Daily Journal staff report
MORRIS — Two recent tips in the cold case investigation of a woman’s body found in a Grundy County field in 1976 did not pan out, according to the coroner’s office.
However, Coroner John Callahan’s office decided to exhume the body of the victim and send her remains to be examined by a forensic expert in Texas.
She is described as a black female; between 18 and 23 years of age; with black hair and brown eyes; 5-feet, 7-inches; and 150 pounds.
The exhumation of the body from an unmarked grave occurred on Tuesday at the Braceville-Gardner Cemetery in Braceville.
With advances in modern forensic science and technology, Deputy Coroner Brandon Johnson said they have reached out to an expert in Texas in hopes of identifying the victim.
“We reached a corner with the initial DNA obtained from the victim’s sweater and felt that we stood a better chance of identifying this female by exhuming her and sending bones to UNTHCI (The University of North Texas Human Center for Identification) in Fort Worth, Texas,” Johnson said in a release.
“The lab specializes in mitochondrial DNA, something more enhanced. We also look forward to using genealogy in the near future.”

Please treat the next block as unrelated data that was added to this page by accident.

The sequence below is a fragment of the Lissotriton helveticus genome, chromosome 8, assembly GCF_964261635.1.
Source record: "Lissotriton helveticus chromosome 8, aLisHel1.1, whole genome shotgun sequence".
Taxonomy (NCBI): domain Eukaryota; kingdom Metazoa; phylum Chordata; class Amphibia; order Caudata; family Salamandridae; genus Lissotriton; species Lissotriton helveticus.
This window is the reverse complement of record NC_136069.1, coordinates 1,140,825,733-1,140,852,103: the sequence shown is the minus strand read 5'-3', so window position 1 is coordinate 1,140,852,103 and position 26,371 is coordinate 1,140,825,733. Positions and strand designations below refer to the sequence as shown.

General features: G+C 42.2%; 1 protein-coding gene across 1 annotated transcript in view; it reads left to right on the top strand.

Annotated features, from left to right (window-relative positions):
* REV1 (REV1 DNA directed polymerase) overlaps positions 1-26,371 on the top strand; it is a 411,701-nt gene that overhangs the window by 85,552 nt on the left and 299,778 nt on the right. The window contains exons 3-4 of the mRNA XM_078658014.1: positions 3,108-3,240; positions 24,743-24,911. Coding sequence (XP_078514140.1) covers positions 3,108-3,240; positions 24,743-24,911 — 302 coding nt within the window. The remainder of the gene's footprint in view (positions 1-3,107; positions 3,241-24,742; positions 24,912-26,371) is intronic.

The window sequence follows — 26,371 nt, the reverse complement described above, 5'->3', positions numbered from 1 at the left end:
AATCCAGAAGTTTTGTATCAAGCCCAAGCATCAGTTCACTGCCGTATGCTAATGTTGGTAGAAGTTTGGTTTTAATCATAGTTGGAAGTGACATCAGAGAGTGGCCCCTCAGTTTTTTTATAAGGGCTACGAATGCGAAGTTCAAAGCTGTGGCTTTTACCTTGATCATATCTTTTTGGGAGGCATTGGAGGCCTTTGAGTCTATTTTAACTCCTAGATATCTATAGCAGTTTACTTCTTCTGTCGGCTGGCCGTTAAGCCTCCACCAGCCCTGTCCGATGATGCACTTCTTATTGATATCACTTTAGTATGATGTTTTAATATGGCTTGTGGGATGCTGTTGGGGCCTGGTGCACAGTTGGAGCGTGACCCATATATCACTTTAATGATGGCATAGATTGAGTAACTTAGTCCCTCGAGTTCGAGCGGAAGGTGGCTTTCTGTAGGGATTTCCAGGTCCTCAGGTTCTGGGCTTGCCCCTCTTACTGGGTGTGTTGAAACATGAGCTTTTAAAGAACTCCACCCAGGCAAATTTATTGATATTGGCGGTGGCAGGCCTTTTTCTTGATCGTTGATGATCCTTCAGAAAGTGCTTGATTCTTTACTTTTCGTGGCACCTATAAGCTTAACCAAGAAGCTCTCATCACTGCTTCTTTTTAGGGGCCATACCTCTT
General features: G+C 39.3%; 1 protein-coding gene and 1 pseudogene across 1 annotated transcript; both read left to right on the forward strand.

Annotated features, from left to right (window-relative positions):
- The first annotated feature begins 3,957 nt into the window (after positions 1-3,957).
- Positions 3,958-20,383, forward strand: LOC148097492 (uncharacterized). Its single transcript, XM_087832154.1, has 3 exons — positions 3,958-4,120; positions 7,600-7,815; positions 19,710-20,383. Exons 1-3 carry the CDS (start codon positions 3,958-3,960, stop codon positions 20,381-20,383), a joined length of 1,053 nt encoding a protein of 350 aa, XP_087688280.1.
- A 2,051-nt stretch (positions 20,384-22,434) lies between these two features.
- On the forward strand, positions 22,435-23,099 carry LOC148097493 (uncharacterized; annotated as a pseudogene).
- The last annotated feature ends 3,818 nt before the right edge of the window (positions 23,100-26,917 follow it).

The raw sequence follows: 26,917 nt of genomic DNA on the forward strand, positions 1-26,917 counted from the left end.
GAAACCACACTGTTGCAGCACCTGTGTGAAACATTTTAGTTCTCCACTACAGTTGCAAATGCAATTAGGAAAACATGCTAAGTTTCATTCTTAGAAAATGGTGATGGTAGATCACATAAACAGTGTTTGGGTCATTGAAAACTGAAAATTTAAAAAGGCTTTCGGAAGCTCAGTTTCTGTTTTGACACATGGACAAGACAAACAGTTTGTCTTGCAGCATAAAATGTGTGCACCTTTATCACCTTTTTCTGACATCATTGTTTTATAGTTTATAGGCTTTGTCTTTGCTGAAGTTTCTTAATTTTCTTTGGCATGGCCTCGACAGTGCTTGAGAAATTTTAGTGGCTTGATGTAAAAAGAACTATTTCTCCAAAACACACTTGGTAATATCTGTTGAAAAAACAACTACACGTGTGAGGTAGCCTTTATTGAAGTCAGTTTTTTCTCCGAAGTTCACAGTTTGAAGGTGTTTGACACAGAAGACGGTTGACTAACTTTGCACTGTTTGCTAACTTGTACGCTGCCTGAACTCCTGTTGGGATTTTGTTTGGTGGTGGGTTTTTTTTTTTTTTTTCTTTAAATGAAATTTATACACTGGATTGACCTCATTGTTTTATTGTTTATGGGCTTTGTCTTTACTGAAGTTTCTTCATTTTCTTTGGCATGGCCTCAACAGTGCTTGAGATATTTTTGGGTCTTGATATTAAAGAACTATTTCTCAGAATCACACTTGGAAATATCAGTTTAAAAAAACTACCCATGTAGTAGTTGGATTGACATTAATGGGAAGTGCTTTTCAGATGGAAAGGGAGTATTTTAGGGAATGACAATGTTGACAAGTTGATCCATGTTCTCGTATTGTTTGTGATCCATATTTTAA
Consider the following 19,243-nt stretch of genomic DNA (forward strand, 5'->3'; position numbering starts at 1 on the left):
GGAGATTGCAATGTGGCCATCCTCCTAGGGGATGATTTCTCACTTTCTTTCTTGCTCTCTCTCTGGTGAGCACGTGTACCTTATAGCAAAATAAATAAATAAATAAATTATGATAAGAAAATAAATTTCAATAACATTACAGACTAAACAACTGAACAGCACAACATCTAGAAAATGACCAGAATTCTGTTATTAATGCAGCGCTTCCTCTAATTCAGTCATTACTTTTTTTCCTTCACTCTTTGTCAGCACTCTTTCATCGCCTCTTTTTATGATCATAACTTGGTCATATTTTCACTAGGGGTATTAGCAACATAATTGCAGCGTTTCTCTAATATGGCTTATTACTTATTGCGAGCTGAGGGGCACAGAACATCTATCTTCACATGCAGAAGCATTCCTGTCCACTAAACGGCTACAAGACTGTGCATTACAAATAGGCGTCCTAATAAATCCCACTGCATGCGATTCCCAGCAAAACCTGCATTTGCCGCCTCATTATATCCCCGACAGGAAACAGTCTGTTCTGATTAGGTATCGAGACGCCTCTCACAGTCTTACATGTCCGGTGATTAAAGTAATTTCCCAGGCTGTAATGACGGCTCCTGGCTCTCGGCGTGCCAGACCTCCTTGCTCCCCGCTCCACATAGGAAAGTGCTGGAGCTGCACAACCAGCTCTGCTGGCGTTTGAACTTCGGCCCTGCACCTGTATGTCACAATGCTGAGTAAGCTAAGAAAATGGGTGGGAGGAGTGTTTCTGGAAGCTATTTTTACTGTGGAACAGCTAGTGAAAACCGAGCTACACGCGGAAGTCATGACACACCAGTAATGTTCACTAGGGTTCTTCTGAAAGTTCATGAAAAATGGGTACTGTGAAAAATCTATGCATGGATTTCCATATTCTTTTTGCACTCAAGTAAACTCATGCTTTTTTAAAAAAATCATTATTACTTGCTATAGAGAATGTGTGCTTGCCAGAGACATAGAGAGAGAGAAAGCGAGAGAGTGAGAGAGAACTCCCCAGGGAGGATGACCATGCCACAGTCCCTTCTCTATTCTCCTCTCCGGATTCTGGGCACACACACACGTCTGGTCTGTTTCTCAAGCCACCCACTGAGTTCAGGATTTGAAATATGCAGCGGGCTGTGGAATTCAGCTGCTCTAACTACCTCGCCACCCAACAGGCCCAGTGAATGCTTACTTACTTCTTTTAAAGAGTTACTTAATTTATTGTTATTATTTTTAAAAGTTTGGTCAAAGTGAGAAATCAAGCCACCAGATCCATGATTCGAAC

The body was found on Oct. 2, 1976, by an area farmer in a field 1.4 miles east of LaSalle County on the north side of U.S. Route 6, according to a story in the Morris Daily News on Oct. 4, 1976. She had been shot in the back of the head, and the bullet exited the forehead. A plastic bag and a knitted sweater covered her head.
After several weeks of not being able to make any identification, the body was buried under the authority of then-Coroner James Reeves.
“I’ve known about this unidentified female since I started in the coroner’s office in 1994, and it has troubled me that someone’s loved one is buried here and was never identified,” Callahan said in June when he announced they were reaching out to help identify the woman.
The office created a Facebook page for the case (facebook.com/grundycountycoldcase).
The office has worked with the Illinois State Police Crime Lab, National Missing and Unidentified Persons System, The DOE Network, the National Center For Missing and Exploited Children and various forensic artists, who helped create images of how the female might have appeared in 1976.
Two families contacted Callahan’s office recently about a female family member missing for 42 to 55 years. DNA samples did not match the Jane Doe.
Both families were told to finally report their relatives as a missing person and submit DNA, which might help another case, Johnson said.
Anyone with any information that might help lead to the identification of this female is asked to contact Johnson at 815-941-3359 or email email@example.com.